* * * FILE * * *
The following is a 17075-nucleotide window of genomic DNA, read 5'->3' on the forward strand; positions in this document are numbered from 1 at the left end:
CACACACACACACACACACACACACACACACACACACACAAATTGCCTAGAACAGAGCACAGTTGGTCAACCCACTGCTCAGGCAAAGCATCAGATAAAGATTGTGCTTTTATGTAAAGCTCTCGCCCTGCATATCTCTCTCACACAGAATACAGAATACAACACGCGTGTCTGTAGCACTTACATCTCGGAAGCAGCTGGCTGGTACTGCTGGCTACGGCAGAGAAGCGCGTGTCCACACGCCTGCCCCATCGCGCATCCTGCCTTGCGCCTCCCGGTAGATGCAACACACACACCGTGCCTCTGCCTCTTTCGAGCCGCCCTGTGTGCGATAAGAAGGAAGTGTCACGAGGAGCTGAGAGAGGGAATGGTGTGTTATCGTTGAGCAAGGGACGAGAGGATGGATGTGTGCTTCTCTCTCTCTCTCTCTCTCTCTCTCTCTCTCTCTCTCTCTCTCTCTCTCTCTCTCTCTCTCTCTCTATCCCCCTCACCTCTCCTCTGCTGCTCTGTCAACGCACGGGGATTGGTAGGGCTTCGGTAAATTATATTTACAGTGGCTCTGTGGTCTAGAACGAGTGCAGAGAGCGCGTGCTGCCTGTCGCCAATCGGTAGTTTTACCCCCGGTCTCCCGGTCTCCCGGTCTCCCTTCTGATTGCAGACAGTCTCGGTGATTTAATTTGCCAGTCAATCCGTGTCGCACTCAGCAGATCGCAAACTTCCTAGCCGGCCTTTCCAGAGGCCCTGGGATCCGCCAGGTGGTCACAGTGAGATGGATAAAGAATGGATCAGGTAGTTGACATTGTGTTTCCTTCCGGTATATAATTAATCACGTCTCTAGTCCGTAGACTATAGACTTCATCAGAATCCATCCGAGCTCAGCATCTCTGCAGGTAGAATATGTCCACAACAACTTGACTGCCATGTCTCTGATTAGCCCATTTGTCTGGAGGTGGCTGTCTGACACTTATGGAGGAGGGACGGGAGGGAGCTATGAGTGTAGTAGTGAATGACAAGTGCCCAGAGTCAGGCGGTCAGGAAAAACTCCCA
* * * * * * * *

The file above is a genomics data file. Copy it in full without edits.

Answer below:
The following is a 17075-nucleotide window of genomic DNA, read 5'->3' on the forward strand; positions in this document are numbered from 1 at the left end:
CACACACACACACACACACACACACACACACACACACACAAATTGCCTAGAACAGAGCACAGTTGGTCAACCCACTGCTCAGGCAAAGCATCAGATAAAGATTGTGCTTTTATGTAAAGCTCTCGCCCTGCATATCTCTCTCACACAGAATACAGAATACAACACGCGTGTCTGTAGCACTTACATCTCGGAAGCAGCTGGCTGGTACTGCTGGCTACGGCAGAGAAGCGCGTGTCCACACGCCTGCCCCATCGCGCATCCTGCCTTGCGCCTCCCGGTAGATGCAACACACACACCGTGCCTCTGCCTCTTTCGAGCCGCCCTGTGTGCGATAAGAAGGAAGTGTCACGAGGAGCTGAGAGAGGGAATGGTGTGTTATCGTTGAGCAAGGGACGAGAGGATGGATGTGTGCTTCTCTCTCTCTCTCTCTCTCTCTCTCTCTCTCTCTCTCTCTCTCTCTCTCTCTCTCTCTCTCTCTCTATCCCCCTCACCTCTCCTCTGCTGCTCTGTCAACGCACGGGGATTGGTAGGGCTTCGGTAAATTATATTTACAGTGGCTCTGTGGTCTAGAACGAGTGCAGAGAGCGCGTGCTGCCTGTCGCCAATCGGTAGTTTTACCCCCGGTCTCCCGGTCTCCCGGTCTCCCTTCTGATTGCAGACAGTCTCGGTGATTTAATTTGCCAGTCAATCCGTGTCGCACTCAGCAGATCGCAAACTTCCTAGCCGGCCTTTCCAGAGGCCCTGGGATCCGCCAGGTGGTCACAGTGAGATGGATAAAGAATGGATCAGGTAGTTGACATTGTGTTTCCTTCCGGTATATAATTAATCACGTCTCTAGTCCGTAGACTATAGACTTCATCAGAATCCATCCGAGCTCAGCATCTCTGCAGGTAGAATATGTCCACAACAACTTGACTGCCATGTCTCTGATTAGCCCATTTGTCTGGAGGTGGCTGTCTGACACTTATGGAGGAGGGACGGGAGGGAGCTATGAGTGTAGTAGTGAATGACAAGTGCCCAGAGTCAGGCGGTCAGGAAAAACTCCCA